The only annoyance is the Band’s magnetic charger. You have to stick it on a certain way and wait for the green light to indicate that it’s charging. The magnets aren’t very strong, though, and you can easily knock the Band away. There were a few times I thought it was charging it, but it wasn’t.
The app is what makes the Band
The UA Record app has existed for some time, but Under Armour recently overhauled it so that it integrates with its new suite of new connected products. The UA Band would hardly stand out from the competition without the aid of its software.
UA Record acts as a hub for your active life. The main interface utilizes a circle motif where a quarter of each bit of the “life pie” is devoted to a particular facet, including sleep, fitness, activity, and nutrition. In the middle is a button you press to reveal your current weight, though it remains hidden so that it’s not constantly in your face. At the bottom, you can rate how you’re feeling overall and then add any notes about your health for that day.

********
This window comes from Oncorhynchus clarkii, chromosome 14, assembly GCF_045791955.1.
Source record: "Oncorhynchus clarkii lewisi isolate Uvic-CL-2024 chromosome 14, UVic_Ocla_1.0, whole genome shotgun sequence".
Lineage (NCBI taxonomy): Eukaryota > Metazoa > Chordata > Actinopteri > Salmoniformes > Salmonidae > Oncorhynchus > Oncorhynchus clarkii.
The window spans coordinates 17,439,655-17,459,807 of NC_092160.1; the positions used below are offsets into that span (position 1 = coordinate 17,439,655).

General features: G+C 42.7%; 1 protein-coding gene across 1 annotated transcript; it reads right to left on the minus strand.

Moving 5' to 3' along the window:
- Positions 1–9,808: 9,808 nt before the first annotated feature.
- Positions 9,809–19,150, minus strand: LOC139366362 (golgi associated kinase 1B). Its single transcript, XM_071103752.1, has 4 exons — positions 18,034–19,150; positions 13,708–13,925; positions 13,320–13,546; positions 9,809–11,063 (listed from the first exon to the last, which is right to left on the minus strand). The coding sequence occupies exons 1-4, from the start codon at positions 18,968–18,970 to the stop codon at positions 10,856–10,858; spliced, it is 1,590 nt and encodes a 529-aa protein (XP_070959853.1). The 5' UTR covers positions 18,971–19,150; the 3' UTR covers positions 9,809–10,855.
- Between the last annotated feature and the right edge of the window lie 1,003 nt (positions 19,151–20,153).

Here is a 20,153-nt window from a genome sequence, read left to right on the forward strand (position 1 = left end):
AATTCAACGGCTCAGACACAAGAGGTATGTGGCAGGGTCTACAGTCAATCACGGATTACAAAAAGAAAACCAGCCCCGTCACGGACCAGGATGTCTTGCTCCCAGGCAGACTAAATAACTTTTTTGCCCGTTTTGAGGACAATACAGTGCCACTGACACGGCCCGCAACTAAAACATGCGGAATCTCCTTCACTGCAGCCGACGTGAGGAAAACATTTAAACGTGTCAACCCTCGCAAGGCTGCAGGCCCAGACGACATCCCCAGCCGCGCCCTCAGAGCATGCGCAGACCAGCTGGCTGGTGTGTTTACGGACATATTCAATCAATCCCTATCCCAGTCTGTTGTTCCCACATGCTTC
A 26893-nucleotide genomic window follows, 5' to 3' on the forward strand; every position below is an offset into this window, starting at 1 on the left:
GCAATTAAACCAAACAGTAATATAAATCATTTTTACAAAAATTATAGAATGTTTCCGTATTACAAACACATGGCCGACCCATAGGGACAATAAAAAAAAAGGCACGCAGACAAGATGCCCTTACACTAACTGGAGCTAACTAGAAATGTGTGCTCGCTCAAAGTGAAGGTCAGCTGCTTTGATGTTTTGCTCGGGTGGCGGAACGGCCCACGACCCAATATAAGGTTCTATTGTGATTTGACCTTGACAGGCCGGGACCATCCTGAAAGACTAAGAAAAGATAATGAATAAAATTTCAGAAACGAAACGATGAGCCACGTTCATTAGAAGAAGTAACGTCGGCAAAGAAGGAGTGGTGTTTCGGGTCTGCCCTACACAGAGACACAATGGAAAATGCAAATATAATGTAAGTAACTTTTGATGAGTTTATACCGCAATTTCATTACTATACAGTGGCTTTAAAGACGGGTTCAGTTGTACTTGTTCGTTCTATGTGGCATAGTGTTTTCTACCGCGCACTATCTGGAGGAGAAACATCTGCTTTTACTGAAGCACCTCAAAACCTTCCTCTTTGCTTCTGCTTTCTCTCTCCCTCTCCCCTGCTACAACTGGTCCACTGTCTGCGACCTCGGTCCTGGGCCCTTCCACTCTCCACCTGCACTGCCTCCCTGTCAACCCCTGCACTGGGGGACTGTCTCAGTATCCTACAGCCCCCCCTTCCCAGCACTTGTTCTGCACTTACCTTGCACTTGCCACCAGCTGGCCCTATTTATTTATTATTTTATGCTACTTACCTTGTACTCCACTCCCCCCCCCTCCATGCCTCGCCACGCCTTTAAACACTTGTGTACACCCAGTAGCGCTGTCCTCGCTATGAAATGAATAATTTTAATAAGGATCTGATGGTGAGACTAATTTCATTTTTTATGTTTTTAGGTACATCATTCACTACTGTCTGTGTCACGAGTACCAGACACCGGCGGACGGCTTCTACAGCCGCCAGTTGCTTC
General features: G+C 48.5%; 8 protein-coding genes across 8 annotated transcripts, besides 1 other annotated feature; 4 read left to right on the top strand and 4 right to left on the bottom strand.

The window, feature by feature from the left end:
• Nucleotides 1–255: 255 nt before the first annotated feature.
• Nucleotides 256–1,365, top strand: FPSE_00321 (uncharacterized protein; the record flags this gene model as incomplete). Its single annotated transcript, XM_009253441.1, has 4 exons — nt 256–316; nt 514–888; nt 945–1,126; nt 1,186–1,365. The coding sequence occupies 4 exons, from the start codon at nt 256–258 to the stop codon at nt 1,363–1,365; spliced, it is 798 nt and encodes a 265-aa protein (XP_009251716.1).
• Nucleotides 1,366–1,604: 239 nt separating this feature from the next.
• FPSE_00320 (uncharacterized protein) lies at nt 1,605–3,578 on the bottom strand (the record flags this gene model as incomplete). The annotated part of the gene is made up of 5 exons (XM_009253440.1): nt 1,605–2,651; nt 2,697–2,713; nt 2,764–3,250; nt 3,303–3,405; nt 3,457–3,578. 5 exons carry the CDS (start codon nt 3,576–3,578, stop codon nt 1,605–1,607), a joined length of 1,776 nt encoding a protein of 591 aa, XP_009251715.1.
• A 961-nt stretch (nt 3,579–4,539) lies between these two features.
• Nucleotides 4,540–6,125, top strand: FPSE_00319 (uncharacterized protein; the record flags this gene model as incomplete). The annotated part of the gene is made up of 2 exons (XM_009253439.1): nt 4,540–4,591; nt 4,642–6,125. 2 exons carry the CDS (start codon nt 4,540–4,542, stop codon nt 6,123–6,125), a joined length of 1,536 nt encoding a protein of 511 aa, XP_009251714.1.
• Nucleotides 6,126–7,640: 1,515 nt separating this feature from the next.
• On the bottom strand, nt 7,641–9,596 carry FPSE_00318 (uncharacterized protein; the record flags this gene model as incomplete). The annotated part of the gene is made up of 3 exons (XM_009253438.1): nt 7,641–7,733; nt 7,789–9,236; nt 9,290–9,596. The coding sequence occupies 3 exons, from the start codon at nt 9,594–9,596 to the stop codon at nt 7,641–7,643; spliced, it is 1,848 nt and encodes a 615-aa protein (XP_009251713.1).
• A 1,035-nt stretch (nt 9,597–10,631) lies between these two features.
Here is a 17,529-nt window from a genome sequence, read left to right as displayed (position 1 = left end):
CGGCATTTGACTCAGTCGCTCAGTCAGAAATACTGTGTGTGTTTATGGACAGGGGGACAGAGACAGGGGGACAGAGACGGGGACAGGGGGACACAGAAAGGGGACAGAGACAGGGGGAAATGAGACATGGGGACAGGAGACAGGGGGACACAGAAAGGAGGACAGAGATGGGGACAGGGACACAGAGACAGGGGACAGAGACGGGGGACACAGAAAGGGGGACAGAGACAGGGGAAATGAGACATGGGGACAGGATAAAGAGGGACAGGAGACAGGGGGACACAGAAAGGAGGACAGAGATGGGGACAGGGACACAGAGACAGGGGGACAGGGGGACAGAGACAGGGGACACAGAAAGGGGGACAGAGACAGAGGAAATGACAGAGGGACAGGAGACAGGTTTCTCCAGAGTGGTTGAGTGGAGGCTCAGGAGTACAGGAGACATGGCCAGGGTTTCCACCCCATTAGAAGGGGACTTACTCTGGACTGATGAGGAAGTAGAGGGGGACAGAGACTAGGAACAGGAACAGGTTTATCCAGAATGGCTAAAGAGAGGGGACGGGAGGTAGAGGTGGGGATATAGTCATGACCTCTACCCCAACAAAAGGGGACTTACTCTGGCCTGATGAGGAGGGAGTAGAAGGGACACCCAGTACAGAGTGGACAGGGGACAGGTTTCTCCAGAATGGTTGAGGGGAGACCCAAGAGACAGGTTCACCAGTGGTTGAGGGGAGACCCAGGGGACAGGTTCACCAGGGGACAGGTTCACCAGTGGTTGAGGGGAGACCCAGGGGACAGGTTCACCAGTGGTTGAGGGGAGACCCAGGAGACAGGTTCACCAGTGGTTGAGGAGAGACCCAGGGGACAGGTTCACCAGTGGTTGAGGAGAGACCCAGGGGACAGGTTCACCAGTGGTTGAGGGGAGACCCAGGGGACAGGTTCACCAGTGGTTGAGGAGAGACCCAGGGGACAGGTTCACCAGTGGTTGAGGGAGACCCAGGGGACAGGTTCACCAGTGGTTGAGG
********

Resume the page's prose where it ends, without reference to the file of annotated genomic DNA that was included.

The UA Record app is one of the most concise and informative fitness applications I’ve ever used. It offers charts to help you see your progress in a simplified manner, and everything is organized so that you know where you are in the interface and what exactly it is you’re looking at. There’s also a social element to the app that encourages you to participate in challenges, but it’s hidden away in the hamburger menu as if to suggest that it’s not a primary function of the app. I like that it’s unassuming, and that the app leaves it up to you whether or not you want to bother with bringing others on your fitness journey.
Where UA Record really excels is with its integration of third-party connected products and applications. You can link up gadgets from the likes of Garmin, FitBit, and Jawbone, or hook in apps like MyFitnessPal to help you track your meals, and most of that information will sync up with your daily summaries.
A worthy first try at a fitness wearable